He visits her at least once a week (a full 48 hours!) and she is too shy to look at him and he is too shy to place his finger under her chin and lift her full face into his sight. What a pair they make. He can only address this subject in a letter sent by the penny post across London. How ever will they make it in the world without the protection of their families?
And back comes Miss Barrett's response the same day:
It comes at eight oclock—the post says eight .. I say nearer half past eight ..: it comes—and I thank you, thank you, as I can. Do you remember the purple lock of a king on which hung the fate of a city? I do! And I need not in conscience—because this one here did not come to me by treason—‘ego et rex meus [my King and I],’ on the contrary, do fairly give & take.
She has received Browning's lock of hair.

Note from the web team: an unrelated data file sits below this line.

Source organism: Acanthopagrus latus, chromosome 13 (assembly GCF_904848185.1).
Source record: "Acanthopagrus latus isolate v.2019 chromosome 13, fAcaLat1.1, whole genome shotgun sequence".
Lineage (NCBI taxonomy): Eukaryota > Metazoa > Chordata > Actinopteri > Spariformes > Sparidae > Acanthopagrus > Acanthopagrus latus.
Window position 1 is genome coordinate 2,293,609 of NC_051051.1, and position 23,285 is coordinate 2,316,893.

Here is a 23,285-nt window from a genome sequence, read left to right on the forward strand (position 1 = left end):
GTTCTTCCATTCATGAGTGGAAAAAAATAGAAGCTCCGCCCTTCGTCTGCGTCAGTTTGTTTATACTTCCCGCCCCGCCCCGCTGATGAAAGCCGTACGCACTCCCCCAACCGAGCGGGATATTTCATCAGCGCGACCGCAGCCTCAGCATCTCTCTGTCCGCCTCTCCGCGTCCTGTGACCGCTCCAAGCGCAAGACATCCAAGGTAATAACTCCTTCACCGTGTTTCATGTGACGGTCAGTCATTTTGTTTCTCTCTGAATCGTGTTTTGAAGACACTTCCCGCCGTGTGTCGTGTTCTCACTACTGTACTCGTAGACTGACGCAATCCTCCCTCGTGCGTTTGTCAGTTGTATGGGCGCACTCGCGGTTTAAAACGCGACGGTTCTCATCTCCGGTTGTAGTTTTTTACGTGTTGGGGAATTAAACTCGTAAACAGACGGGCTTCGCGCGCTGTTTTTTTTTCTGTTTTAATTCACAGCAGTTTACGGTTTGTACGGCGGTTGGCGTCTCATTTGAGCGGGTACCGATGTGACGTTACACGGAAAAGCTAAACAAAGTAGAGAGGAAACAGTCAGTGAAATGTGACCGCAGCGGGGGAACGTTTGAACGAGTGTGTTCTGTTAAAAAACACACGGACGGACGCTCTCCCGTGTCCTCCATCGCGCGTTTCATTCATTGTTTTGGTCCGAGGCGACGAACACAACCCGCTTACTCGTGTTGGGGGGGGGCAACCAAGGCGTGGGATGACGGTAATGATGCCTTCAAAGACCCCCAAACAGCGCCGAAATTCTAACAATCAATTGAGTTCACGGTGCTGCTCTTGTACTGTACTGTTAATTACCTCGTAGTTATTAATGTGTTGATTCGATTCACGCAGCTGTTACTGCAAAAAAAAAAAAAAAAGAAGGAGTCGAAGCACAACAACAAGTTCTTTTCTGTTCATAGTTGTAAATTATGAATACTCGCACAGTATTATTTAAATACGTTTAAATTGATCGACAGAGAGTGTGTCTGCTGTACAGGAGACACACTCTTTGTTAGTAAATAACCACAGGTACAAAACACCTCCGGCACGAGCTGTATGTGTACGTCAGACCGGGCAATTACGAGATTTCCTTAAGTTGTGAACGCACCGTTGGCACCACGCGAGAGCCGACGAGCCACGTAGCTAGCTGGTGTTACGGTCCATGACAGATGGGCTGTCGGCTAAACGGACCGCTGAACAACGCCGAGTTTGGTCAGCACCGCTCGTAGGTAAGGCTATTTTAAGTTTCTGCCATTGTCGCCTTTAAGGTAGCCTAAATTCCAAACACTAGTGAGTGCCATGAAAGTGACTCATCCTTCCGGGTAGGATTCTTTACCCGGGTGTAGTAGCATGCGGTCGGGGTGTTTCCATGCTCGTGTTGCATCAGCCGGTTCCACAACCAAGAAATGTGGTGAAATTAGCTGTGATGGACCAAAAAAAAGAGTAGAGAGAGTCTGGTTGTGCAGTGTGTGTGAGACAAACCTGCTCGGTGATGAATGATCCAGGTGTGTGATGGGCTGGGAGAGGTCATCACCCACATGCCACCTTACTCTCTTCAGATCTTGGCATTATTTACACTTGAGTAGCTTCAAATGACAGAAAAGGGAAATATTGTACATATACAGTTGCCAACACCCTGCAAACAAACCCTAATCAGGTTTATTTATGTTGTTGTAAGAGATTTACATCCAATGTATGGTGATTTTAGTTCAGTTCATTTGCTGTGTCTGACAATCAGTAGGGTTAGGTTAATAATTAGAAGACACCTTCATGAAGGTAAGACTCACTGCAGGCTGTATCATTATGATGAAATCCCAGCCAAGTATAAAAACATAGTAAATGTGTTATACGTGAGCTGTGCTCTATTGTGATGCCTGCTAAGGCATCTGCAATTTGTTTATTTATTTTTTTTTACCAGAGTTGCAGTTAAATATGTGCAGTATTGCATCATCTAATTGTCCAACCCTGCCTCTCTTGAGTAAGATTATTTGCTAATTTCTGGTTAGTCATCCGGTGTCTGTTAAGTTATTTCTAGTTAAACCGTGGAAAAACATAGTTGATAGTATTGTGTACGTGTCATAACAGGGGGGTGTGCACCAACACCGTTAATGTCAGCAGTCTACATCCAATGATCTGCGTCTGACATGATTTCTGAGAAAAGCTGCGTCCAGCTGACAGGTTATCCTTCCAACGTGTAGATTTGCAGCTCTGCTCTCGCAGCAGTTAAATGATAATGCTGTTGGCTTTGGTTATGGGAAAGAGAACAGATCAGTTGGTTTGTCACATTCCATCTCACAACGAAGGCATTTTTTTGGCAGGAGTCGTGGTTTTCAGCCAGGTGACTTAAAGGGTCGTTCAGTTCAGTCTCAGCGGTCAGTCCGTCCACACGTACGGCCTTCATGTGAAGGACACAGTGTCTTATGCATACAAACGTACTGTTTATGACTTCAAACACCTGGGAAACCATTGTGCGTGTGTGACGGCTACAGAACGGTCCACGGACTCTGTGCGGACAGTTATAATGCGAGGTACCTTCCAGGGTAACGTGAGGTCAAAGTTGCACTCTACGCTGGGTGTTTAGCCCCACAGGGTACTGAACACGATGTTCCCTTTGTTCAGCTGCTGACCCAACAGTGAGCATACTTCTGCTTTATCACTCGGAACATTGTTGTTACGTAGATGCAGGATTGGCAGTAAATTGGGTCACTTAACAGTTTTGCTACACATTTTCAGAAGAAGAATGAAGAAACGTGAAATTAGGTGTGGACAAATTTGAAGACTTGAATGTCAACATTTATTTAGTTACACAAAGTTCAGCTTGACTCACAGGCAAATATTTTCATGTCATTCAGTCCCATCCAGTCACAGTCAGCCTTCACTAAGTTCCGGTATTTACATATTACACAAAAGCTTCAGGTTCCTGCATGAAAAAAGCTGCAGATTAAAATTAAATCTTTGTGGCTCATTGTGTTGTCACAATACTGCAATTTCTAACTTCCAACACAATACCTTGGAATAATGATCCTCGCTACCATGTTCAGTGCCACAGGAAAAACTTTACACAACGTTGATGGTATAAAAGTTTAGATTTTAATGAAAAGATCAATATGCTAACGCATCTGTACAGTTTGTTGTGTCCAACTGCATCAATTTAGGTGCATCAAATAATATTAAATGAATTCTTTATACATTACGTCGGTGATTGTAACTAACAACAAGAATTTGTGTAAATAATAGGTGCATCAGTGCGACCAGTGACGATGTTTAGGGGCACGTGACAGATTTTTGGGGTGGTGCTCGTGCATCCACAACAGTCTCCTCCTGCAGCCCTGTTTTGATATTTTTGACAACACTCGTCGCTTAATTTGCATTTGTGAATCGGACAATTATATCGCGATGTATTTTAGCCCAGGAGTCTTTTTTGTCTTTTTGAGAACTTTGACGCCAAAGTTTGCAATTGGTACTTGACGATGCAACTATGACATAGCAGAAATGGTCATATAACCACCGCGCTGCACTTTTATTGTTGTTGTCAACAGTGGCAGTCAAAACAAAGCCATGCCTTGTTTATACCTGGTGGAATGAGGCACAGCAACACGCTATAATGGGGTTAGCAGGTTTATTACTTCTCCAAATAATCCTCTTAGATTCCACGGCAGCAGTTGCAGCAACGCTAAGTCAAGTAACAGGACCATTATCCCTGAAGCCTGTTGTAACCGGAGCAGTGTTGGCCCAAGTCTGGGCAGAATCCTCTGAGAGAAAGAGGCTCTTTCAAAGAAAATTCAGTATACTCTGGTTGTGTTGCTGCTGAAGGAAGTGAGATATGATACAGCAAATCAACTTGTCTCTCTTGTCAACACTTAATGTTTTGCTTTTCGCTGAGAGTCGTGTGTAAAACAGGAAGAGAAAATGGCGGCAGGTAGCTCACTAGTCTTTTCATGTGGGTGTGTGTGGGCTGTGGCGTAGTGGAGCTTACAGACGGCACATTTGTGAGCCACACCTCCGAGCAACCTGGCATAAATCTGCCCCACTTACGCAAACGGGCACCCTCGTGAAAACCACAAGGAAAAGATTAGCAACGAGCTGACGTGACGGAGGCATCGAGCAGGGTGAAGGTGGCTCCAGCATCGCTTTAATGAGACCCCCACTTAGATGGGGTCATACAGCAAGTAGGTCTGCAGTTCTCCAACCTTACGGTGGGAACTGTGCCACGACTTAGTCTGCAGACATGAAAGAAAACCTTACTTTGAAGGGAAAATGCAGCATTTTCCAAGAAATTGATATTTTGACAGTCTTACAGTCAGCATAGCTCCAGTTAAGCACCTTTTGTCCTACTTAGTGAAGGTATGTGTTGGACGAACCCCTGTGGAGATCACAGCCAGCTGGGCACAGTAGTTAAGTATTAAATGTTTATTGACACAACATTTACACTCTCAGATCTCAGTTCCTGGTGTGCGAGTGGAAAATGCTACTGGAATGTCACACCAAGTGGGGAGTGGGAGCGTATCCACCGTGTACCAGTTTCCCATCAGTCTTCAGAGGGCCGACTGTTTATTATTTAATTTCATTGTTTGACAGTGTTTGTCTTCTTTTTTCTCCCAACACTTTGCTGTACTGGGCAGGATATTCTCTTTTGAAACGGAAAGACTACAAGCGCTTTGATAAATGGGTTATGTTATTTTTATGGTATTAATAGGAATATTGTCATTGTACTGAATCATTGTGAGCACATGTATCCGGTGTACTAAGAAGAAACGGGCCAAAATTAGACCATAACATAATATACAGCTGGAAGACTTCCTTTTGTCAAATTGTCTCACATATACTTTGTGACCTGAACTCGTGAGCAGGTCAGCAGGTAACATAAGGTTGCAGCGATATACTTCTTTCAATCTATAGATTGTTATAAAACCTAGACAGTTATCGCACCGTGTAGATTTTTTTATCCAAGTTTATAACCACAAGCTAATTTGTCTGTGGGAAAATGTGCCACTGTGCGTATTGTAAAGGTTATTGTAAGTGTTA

Fun with footnotes: "Nisus, King of Megara, 'had growing on his head, amidst his locks of honoured grey, a brilliant purple lock on whose preservation rested the safety of his throne' (Ovid, Metamorphoses, VIII, 8–10)."
She now explains about her own gift:
"I meant at first only to send you what is in the ring .. which, by the way, will not fit you I know—(not certainly in the finger which it was meant for ..) as it would not Napoleon before you .. but can easily be altered to the right size– I meant at first to send you only what was in the ring: but your fashion is best so you shall have it both ways. Now dont say a word on monday .. nor at all. As for the ring, recollect that I am forced to feel blindfold into the outer world, & take what is nearest .. by chance, not choice .. or it might have been better—a little better—perhaps– The best of it is that it’s the colour of your blue flowers– Now you will not say a word—I trust to you."
She sent her hair in a too small ring which had BA inscribed on an oval bezel and the hair set behind glass under the bezel. I guess it would be less conspicuous that way. She also sent hair wrapped in paper as he had. BUT DO NOT MENTION IT!!!!!